Wednesday, October 8, 2008

Simplicity of Purpose

Looking through a catalog this evening, I found a book. It's called Simplify. The summary states it is "about making choices to restore balance, to build a life schedule founded on the sane realization that we cannot accomplish everything, and to learn to live within our limits." There is definitely a need for to simplify in our culture -- to focus our time, energy and other resources on those few things which really are important.

Then, looking more closely at the book, I saw that it has a subtitle. The full title/subtitle of the book is Simplify: 106 Ways to Uncomplicate Your Life. Does anyone else think this is funny, or am I the only one?

On a topic of simplicity...

Here's a quote I've been thinking about for months: "Simplicity, from a biblical perspective, is not about making our lives more manageable. Did Moses' life become less complex after the burning bush? Did Esther's decision to follow God make her life easier? Consider Joseph and Mary. Did submitting to God make their young lives more manageable? Hardly. And we shouldn't forget the apostle Paul. Few would argue the persecution he endured was a manageable lifestyle. These examples, and many others, reveal that for God's people the opposite of simplicity is not complexity. It's duplicity." (Mndy Caliguire, a great article called "Two of Me" in Leadership Journal)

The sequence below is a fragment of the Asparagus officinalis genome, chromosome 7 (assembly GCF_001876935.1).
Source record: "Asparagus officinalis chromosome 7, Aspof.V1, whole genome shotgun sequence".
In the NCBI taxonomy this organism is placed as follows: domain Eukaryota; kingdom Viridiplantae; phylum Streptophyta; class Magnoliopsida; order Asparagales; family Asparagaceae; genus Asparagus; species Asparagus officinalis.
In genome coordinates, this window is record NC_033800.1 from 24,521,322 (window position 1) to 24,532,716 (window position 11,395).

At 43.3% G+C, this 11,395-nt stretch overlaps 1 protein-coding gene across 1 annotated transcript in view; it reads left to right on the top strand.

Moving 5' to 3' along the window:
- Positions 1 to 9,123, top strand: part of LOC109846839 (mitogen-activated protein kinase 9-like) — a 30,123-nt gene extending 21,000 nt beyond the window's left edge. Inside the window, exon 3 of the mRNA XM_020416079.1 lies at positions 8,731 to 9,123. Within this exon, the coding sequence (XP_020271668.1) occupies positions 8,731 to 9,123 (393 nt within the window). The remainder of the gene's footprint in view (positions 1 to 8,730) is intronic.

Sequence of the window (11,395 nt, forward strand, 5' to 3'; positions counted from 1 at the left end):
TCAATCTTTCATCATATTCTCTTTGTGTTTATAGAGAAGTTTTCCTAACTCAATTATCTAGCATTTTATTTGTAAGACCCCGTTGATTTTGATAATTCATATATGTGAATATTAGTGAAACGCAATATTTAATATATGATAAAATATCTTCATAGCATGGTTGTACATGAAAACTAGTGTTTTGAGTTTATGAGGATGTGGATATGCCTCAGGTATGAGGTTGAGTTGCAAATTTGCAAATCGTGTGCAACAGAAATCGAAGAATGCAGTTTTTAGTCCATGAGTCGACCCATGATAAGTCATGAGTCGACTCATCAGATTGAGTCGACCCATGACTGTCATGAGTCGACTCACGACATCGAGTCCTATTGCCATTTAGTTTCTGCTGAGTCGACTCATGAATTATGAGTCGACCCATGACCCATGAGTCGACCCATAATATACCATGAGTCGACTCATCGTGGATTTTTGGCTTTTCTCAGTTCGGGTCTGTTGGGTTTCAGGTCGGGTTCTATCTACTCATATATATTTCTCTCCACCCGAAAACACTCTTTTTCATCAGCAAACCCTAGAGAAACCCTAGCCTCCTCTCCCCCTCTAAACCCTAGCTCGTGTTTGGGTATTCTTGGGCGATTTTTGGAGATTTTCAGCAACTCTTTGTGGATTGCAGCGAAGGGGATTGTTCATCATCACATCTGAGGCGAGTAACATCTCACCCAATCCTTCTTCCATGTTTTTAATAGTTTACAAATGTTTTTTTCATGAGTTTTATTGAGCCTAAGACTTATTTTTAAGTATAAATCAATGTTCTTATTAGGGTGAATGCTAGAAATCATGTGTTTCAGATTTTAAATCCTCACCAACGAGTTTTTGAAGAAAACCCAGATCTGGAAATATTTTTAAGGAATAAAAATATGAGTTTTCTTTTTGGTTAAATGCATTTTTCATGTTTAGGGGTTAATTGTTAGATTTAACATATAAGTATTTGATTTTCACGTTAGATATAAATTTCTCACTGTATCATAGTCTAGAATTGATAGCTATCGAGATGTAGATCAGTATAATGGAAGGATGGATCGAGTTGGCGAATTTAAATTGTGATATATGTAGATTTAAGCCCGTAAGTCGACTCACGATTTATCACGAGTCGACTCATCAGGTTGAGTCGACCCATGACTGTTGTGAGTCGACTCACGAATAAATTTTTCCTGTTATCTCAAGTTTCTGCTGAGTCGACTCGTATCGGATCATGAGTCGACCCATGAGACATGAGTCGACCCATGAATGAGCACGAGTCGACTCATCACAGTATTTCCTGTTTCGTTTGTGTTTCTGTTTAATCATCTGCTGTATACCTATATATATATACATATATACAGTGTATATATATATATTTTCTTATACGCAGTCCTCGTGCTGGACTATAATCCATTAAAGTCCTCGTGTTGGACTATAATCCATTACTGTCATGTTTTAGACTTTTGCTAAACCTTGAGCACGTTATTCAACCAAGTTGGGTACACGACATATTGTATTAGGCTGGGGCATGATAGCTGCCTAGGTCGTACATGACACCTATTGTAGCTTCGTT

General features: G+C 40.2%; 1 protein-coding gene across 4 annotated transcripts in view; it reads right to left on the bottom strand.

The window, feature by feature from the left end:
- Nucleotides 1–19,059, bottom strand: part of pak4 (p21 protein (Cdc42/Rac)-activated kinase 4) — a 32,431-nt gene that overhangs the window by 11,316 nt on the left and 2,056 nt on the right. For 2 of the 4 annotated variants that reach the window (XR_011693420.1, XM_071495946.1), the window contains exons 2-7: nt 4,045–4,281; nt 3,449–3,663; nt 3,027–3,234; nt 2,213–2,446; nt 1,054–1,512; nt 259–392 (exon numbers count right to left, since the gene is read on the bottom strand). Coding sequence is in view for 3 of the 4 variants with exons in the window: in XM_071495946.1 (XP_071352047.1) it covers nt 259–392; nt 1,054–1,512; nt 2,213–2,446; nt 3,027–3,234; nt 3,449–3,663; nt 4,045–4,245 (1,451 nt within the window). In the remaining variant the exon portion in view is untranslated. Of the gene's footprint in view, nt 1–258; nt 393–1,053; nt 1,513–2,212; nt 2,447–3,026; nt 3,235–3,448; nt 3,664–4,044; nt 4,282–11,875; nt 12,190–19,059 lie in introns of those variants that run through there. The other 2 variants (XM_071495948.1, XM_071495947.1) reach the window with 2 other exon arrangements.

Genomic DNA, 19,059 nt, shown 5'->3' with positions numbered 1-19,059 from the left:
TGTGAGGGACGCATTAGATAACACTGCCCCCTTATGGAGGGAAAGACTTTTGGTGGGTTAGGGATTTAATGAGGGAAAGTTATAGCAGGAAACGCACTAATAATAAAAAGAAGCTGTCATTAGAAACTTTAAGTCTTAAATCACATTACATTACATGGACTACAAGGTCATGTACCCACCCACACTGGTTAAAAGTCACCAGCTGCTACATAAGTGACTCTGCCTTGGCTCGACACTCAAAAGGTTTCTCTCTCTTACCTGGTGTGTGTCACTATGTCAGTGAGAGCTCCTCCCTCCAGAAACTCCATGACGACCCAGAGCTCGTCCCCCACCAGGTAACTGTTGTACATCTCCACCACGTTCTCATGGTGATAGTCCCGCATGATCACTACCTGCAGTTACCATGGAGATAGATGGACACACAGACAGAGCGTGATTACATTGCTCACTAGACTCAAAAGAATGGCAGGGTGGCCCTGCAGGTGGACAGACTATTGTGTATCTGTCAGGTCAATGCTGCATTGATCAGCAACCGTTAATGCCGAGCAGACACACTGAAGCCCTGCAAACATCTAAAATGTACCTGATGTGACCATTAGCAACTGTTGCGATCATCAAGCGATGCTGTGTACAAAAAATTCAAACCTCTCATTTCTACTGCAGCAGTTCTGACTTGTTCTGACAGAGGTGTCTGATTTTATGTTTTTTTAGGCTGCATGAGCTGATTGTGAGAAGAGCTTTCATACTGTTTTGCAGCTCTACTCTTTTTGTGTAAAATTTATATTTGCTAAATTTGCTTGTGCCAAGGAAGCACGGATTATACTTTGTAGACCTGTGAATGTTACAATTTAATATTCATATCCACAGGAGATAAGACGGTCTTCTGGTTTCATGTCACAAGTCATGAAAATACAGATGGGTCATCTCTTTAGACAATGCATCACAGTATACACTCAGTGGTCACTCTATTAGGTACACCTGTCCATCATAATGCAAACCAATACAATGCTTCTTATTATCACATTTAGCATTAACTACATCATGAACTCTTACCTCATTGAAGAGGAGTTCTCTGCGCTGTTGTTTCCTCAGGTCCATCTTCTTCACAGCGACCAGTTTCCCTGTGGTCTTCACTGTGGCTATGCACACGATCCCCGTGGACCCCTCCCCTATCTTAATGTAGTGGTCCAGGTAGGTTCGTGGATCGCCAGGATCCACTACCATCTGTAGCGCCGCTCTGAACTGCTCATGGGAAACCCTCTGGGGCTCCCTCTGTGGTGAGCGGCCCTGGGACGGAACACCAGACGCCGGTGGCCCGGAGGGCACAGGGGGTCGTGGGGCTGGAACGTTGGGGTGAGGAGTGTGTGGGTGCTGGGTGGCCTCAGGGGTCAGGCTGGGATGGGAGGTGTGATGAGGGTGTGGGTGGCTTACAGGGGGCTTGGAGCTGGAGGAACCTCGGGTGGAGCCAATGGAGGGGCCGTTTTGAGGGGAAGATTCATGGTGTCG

On a similar note, John Ortberg suggests that, while it should never be our goal to live an unbalanced life, a quest for mere balance will never encourage us to devote our lives to something bigger than ourselves. He challenges us to a life beyond balance, in pursuit of that which is worthy of our devotion. This is what he terms "a well-ordered heart" rather than only a balanced one. And he calls wisely on Augustine: to have a well-ordered heart is to "love the right thing, to the right degree, in the right way, with the right kind of love."

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